FIG. 8 illustrates another structure 107 including multiple antenna patches 104 and multiple pedestals 119; FIG. 8A is a side, cross-sectional view, while FIG. 8B is a bottom view. The elements of the structure 107 of FIG. 8 that are shared with the structure 107 of FIG. 7 may take any of the forms discussed above with reference to FIG. 7, and for ease of illustration, are not discussed again with reference to FIG. 8. Relative to the structure 107 of FIG. 7, the structure 107 of FIG. 8 includes peripheral portions 113 of conductive material (e.g., copper or another metal) outside the array of antenna patches 104. In some embodiments, the peripheral portions 113 may be proximate to edges of the support board 136. In some embodiments, the peripheral portions 113 may be embedded in the dielectric material of the support board 136 (e.g., as a conductive layer in the support board 136) and/or may be disposed at a surface of the support board 136. As shown in FIG. 8, the pedestals 119 may be in physical and conductive contact with the peripheral portions 113. In some embodiments, the peripheral portions 113 and the pedestals 119 may together provide shielding to the antenna patches 104.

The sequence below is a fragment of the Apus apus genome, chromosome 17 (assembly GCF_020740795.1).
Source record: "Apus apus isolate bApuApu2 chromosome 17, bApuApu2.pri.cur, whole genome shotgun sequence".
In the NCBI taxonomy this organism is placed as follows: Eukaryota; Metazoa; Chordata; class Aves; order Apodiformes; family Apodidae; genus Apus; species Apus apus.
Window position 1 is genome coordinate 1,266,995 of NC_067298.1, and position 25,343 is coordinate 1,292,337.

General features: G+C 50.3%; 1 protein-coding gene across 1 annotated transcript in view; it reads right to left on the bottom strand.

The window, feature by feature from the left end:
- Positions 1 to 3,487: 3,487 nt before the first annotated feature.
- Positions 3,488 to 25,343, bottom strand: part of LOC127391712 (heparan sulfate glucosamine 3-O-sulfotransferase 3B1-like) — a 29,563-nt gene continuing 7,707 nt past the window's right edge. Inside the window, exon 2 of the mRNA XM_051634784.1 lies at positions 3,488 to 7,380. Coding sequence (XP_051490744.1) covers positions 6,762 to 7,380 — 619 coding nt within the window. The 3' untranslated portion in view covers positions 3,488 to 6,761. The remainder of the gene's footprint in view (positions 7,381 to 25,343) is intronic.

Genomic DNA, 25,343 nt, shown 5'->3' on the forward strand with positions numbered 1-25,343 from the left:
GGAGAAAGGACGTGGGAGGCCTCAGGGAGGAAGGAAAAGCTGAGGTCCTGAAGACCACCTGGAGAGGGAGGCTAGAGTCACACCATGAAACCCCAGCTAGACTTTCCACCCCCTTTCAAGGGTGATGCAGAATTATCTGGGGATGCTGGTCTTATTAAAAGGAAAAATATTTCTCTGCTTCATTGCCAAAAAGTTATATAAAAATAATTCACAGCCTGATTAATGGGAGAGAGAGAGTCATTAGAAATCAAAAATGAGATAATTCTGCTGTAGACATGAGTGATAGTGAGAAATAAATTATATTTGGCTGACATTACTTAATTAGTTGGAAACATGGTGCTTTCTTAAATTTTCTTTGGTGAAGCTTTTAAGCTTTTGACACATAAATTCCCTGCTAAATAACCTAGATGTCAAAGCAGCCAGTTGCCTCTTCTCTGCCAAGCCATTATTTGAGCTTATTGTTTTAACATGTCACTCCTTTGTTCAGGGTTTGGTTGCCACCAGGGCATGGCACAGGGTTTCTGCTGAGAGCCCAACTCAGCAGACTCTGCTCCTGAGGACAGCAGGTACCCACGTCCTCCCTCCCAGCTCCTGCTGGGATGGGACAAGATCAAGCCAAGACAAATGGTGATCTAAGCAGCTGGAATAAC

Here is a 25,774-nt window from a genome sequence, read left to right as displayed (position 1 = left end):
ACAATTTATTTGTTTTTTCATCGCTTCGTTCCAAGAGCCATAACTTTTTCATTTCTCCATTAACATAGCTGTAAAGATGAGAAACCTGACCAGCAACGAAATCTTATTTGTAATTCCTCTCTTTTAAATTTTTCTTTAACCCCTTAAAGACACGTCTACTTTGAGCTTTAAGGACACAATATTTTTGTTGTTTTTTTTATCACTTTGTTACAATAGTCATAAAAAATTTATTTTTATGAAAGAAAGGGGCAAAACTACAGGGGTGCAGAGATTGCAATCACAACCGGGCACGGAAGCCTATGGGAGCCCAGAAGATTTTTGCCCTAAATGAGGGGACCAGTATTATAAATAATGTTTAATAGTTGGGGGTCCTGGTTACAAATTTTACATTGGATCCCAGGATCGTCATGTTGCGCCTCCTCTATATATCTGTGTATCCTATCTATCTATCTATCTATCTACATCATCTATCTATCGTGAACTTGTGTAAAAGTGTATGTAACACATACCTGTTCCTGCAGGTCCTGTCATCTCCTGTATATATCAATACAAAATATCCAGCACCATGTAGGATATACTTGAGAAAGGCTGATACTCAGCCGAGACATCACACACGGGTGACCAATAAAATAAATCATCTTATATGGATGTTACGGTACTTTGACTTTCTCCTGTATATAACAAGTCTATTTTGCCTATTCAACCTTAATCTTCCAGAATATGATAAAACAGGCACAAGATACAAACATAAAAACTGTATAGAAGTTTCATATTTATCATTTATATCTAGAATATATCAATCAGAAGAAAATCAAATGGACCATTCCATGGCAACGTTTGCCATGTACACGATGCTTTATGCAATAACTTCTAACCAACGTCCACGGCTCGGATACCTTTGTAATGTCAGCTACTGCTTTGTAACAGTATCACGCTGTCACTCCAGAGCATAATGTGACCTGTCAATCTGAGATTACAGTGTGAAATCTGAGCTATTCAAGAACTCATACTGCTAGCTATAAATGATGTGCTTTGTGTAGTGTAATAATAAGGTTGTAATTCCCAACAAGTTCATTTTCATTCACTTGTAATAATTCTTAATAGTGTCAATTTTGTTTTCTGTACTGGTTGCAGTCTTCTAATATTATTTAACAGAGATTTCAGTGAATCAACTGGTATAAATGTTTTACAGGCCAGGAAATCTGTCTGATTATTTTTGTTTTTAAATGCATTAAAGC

FIG. 9 illustrates another structure 107 including multiple antenna patches 104 and multiple pedestals 119; FIG. 9A is a side, cross-sectional view, while FIG. 9B is a bottom view. The elements of the structure 107 of FIG. 9 that are shared with the structures 107 of FIGS. 7 and 8 may take any of the forms discussed above with reference to FIG. 7 and/or FIG. 8, and for ease of illustration, are not discussed again with reference to FIG. 9. Relative to the structure 107 of FIG. 8, the pedestals 119 of the structure 107 of FIG. 9 have rectangular footprints that extend between adjacent pairs of antenna patches 104. Further, the pedestals 119 of the structure 107 of FIG. 9 may also make conductive contact with the peripheral portions 113 of conductive material. As discussed above with reference to FIG. 8, in some embodiments, the peripheral portions 113 and the pedestals 119 may together provide shielding to the antenna patches 104.